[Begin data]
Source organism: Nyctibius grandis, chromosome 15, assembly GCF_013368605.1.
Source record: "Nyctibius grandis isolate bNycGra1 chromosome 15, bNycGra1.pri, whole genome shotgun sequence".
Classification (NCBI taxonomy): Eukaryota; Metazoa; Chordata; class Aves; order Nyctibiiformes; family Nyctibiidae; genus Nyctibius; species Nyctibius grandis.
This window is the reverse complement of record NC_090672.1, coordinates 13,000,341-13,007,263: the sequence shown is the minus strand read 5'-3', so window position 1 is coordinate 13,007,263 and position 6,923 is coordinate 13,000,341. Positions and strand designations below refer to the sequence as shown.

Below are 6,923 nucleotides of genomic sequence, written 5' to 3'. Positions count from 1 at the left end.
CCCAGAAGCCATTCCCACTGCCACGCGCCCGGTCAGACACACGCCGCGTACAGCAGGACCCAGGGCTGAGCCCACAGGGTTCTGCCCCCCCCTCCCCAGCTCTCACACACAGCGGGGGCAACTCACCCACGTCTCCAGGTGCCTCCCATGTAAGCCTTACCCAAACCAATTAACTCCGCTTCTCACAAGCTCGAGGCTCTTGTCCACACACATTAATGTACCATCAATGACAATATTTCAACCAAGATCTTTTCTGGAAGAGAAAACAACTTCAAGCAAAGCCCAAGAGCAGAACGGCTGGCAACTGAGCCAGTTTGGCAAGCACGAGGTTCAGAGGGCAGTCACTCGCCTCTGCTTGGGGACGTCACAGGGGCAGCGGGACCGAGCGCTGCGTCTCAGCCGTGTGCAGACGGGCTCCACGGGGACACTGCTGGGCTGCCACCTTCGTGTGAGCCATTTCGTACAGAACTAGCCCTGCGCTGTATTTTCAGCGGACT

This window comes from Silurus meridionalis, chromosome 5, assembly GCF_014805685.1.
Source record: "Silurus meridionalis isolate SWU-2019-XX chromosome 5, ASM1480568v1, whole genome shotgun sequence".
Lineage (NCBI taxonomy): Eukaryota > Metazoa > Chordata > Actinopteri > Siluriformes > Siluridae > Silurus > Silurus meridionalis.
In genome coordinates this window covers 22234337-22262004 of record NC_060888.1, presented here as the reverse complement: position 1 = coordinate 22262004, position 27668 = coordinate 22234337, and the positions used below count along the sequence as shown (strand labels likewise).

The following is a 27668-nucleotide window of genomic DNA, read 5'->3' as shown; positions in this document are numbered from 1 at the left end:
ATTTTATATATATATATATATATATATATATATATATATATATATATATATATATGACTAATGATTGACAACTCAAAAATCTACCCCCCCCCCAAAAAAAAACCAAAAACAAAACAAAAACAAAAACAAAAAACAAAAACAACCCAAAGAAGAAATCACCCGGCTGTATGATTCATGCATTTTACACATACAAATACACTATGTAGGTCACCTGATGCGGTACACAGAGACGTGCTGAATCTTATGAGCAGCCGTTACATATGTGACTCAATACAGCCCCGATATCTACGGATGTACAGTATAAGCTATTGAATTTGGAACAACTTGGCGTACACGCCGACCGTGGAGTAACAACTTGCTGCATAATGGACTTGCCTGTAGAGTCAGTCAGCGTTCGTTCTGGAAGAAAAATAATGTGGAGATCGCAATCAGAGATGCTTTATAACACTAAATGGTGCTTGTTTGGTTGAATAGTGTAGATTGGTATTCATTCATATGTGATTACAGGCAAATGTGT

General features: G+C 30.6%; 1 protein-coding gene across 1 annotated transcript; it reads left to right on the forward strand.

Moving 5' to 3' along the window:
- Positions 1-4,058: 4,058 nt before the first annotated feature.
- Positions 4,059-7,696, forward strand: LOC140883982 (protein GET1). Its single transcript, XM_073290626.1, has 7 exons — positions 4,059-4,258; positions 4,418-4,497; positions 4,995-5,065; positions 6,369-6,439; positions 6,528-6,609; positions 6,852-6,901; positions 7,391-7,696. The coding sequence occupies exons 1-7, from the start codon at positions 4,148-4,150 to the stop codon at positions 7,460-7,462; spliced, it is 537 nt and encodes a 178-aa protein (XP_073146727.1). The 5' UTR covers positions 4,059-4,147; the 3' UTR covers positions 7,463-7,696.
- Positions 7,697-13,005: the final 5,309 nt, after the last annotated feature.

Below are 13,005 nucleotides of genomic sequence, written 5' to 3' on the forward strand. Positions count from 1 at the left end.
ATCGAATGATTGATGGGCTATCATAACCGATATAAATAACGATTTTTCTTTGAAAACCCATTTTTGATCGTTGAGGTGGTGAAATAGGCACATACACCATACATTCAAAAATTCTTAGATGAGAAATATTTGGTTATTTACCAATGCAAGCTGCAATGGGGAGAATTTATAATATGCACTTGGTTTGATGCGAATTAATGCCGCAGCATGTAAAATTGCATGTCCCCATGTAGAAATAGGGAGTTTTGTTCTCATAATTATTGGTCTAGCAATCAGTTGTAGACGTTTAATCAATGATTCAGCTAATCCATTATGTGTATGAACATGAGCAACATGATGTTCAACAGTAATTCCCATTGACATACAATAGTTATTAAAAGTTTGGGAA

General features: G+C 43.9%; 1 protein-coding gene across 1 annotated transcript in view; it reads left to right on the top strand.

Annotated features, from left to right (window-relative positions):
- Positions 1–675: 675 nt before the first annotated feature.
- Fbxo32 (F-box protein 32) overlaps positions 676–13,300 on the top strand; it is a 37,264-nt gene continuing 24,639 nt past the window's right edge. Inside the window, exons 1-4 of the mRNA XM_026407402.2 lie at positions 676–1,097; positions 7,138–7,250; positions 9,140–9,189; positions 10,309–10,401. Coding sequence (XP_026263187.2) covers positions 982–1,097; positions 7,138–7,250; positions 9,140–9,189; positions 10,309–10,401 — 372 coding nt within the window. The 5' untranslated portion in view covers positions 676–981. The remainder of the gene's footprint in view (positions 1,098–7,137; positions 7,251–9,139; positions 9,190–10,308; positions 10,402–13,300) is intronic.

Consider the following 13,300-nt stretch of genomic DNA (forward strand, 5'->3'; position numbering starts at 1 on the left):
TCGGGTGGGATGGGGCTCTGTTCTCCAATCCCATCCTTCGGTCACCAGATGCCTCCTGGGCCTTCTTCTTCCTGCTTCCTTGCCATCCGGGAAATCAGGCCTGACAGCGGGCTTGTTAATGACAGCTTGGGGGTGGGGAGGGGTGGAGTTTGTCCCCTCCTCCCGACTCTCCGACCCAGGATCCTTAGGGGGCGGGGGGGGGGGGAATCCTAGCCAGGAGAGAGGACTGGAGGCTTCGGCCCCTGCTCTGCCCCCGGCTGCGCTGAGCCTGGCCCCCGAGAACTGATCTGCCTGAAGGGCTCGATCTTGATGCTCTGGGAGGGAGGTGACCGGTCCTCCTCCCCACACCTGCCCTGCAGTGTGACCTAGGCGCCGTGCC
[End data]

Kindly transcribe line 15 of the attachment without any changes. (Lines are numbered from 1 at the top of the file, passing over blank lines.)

- Positions 1-4,058: 4,058 nt before the first annotated feature.